Exchange responded that some Chinese people in both Hong Kong
and the mainland were aware of the climate change problem,

HONG KONG 00001692 002 OF 002


but that local air quality was a more immediate issue. Both
Loh and Professor Cho Nam Ng of the University of Hong Kong
observed that cleaning up the manufacturing and
transportation sectors would produce a short-term positive
impact on air quality and a long-term impact on climate
change. Loh urged close involvement of the market in all air
quality and climate change solutions.

6. (SBU) Regarding urbanization, Loh observed that
uncontrolled urban growth in the mainland was having a
detrimental impact on the environment. China was investing
in roads, rather than public transportation, which forced
more people to depend on cars. Ng said Chinese cities in
general were extremely polluted, but urban leaders were
starting to realize the extent and costs of the problem. As
cities began to enforce environmental regulations, however,
the major polluters simply moved to rural areas, where they
began polluting again. All three interlocutors agreed that
China already had adequate environmental laws, but weak
enforcement mechanisms. They noted that local mayors on the
mainland were evaluated based on economic growth, resulting
in much competition among regional governments to attract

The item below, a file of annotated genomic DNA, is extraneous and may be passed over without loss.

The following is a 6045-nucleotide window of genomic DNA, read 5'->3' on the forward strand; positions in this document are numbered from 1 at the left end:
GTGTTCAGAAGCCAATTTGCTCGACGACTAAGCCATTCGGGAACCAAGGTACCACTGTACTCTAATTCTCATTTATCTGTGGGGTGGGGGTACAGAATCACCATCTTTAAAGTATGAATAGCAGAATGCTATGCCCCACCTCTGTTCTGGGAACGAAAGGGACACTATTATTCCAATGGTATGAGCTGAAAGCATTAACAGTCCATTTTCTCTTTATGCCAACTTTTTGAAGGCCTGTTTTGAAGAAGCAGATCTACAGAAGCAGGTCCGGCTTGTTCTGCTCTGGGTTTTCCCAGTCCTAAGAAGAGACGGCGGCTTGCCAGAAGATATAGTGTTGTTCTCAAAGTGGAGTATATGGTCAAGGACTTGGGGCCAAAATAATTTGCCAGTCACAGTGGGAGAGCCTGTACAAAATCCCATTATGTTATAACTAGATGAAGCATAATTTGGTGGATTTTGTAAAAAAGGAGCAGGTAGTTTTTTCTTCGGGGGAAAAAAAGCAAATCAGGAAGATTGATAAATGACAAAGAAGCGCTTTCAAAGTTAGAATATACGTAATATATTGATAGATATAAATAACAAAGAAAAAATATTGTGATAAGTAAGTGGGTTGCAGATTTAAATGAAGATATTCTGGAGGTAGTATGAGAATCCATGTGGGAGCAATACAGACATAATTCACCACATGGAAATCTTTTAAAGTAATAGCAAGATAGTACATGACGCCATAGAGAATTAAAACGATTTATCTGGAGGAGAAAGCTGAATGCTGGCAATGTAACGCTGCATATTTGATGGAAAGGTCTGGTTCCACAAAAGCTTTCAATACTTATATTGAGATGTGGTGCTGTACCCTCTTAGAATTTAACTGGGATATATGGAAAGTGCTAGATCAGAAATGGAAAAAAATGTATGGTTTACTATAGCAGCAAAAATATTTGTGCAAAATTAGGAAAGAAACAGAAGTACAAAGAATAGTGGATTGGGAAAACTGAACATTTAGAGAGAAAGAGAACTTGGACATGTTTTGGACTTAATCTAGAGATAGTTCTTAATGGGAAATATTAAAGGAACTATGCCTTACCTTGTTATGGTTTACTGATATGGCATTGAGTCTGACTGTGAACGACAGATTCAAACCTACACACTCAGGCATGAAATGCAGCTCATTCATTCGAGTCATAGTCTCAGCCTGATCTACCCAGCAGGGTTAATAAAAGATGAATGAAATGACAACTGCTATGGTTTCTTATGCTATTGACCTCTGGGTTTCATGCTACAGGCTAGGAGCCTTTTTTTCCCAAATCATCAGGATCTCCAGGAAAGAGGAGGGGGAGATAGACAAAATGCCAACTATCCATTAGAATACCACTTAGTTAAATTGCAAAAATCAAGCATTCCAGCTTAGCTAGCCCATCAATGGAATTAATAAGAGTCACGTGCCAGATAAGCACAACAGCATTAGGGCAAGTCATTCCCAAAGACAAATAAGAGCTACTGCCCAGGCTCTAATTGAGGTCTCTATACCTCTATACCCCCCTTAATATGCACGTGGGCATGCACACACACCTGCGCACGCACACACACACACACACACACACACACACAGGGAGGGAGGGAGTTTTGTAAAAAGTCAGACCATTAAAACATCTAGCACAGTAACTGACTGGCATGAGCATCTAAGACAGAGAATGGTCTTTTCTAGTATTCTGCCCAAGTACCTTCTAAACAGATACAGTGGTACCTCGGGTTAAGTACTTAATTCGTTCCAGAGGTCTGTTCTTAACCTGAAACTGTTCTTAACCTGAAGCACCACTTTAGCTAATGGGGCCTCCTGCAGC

investment and factories, with little regard to the
environmental impact. The central government conducted
Environment Impact Assessments, which local governments
tended to ignore.

7. (SBU) According to the environmentalists, the lack of
clean water in China has become a security issue because it
is beginning to affect the country's economic development.
The PRC faces three main water issues: 1) supply (in
particular, shortage in the north); 2) lack of sewage
treatment; and 3) cleaning of contaminated water. Pollution
of the Yangtze River has garnered international attention,
and the Pearl River in Guangdong faces similar pollution
problems, although not yet at Yangtze levels. To increase
the water supply, China must reduce consumption, increase the
use of recycled water in manufacturing, and clean up
contaminated bodies of water. Some areas (the north, west,
Shanghai, and Macau) have specific water supply problems that
could slow regional growth.

8. (SBU) The USCC delegation cleared this cable.
Cunningham